Mercedes is celebrating a 120 years in motorsport by taking a look back at some of their earliest cars and the races they competed in.
The story starts in 1894 when two Daimler-powered cars and one Benz model competed in the world’s first race which was essentially a 126 km (78.3 mile) test of endurance, reliability and safety. The Daimler-powered cars - from Peugeot and Panhard & Levassor - were triumphant and shared a first place finish as well as a prize of 5,000 francs. The 3.5 PS (2.6 kW) Benz model wasn't as lucky but still managed to come in 5th.
Unsurprising, the race was a huge success and attracted thousands of spectators. The paper that organized the car, Le Petit Journal, also reported “The convoy is led, flanked and pursued by numerous cyclists, also by a number of vehicles with a mechanical propulsion system which are tackling the route as amateurs.” One of them was Gottlieb Daimler himself.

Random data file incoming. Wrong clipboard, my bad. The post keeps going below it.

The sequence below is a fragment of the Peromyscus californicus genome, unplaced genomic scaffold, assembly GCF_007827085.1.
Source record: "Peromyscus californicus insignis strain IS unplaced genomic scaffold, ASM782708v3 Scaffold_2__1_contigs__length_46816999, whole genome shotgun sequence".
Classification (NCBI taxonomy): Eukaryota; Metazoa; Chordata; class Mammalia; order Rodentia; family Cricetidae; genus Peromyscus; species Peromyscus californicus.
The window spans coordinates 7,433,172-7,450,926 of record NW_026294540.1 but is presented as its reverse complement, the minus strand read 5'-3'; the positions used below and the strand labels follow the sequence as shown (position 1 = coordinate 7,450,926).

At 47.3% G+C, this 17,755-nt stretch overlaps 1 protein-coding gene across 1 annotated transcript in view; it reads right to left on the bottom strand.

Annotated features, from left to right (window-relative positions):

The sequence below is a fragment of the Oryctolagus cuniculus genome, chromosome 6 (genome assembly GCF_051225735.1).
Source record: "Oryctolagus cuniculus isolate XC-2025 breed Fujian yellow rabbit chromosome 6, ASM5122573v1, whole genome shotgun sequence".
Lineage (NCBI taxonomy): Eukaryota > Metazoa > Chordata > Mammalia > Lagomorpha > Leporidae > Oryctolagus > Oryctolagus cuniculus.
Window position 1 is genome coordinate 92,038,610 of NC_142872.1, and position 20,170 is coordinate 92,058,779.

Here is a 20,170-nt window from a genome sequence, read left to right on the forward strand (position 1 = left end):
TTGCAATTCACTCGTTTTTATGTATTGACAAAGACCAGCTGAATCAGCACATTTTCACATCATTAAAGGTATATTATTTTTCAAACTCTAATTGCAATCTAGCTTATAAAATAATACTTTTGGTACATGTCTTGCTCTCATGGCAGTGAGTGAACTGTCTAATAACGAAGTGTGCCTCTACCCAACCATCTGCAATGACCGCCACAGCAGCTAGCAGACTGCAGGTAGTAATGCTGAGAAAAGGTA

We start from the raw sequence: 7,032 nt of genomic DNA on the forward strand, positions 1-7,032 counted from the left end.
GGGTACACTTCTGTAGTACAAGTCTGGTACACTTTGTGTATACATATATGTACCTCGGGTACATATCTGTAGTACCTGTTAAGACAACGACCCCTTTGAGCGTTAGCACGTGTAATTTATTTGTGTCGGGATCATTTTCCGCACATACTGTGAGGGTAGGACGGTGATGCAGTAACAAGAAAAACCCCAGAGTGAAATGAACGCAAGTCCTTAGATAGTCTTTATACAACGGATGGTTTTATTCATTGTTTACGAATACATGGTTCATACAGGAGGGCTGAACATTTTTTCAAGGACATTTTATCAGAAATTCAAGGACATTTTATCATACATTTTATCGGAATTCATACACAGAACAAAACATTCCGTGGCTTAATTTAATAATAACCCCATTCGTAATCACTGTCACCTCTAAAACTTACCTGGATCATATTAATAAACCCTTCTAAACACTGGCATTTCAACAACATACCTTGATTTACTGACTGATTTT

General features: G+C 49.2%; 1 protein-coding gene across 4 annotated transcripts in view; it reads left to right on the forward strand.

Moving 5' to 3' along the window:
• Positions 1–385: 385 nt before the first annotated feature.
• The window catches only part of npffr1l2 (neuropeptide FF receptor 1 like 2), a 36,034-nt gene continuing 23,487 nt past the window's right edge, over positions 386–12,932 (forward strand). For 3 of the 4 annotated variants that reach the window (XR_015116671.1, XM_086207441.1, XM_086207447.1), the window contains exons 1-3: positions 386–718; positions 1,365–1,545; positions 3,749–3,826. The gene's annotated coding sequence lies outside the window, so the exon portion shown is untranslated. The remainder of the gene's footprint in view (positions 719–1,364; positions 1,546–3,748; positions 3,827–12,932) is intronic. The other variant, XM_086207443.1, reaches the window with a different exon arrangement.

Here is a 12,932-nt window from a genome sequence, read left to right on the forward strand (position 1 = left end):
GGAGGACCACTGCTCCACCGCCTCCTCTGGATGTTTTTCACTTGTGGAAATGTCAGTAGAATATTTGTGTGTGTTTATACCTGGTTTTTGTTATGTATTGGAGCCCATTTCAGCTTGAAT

Interestingly, Mercedes notes the race was important in sealing the fate of steam-powered cars. As the company explains, "The steam-powered tractor of Count Jules-Albert de Dion, which from a modern-day perspective seems utterly bizarre, may well have completed the route in the shortest time, but fulfilled the rules and regulations much less effectively than the more sophisticated motor cars. Other steam-powered vehicles also took part in the competition; three of these, however, failed to complete the 126-kilometre route with its poor road conditions."
Check out the press release for additional information